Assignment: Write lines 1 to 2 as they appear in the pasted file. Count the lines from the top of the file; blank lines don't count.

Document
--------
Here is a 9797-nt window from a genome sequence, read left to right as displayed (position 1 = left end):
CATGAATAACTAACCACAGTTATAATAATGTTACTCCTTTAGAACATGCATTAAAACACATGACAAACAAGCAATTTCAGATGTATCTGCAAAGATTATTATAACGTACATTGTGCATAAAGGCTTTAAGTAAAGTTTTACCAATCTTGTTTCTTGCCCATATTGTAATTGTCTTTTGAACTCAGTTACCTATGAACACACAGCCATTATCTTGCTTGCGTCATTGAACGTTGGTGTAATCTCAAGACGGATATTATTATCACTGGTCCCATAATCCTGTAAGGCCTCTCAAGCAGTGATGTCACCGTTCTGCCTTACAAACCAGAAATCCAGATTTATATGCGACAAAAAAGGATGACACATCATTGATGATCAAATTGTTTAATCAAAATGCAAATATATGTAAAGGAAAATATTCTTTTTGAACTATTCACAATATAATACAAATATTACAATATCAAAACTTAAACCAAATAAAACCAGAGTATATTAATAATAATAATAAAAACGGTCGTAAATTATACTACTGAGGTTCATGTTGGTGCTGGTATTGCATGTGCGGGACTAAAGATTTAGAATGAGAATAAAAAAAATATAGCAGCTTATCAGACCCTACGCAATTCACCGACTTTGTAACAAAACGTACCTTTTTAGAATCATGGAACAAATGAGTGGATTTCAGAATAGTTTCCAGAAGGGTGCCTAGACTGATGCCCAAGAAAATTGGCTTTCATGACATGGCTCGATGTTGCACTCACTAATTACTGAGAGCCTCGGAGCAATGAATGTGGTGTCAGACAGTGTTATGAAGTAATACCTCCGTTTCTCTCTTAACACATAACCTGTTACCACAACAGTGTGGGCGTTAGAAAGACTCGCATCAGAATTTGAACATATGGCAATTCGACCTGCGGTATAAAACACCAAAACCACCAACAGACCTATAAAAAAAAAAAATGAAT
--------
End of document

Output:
Here is a 9797-nt window from a genome sequence, read left to right as displayed (position 1 = left end):
CATGAATAACTAACCACAGTTATAATAATGTTACTCCTTTAGAACATGCATTAAAACACATGACAAACAAGCAATTTCAGATGTATCTGCAAAGATTATTATAACGTACATTGTGCATAAAGGCTTTAAGTAAAGTTTTACCAATCTTGTTTCTTGCCCATATTGTAATTGTCTTTTGAACTCAGTTACCTATGAACACACAGCCATTATCTTGCTTGCGTCATTGAACGTTGGTGTAATCTCAAGACGGATATTATTATCACTGGTCCCATAATCCTGTAAGGCCTCTCAAGCAGTGATGTCACCGTTCTGCCTTACAAACCAGAAATCCAGATTTATATGCGACAAAAAAGGATGACACATCATTGATGATCAAATTGTTTAATCAAAATGCAAATATATGTAAAGGAAAATATTCTTTTTGAACTATTCACAATATAATACAAATATTACAATATCAAAACTTAAACCAAATAAAACCAGAGTATATTAATAATAATAATAAAAACGGTCGTAAATTATACTACTGAGGTTCATGTTGGTGCTGGTATTGCATGTGCGGGACTAAAGATTTAGAATGAGAATAAAAAAAATATAGCAGCTTATCAGACCCTACGCAATTCACCGACTTTGTAACAAAACGTACCTTTTTAGAATCATGGAACAAATGAGTGGATTTCAGAATAGTTTCCAGAAGGGTGCCTAGACTGATGCCCAAGAAAATTGGCTTTCATGACATGGCTCGATGTTGCACTCACTAATTACTGAGAGCCTCGGAGCAATGAATGTGGTGTCAGACAGTGTTATGAAGTAATACCTCCGTTTCTCTCTTAACACATAACCTGTTACCACAACAGTGTGGGCGTTAGAAAGACTCGCATCAGAATTTGAACATATGGCAATTCGACCTGCGGTATAAAACACCAAAACCACCAACAGACCTATAAAAAAAAAAAATGAAT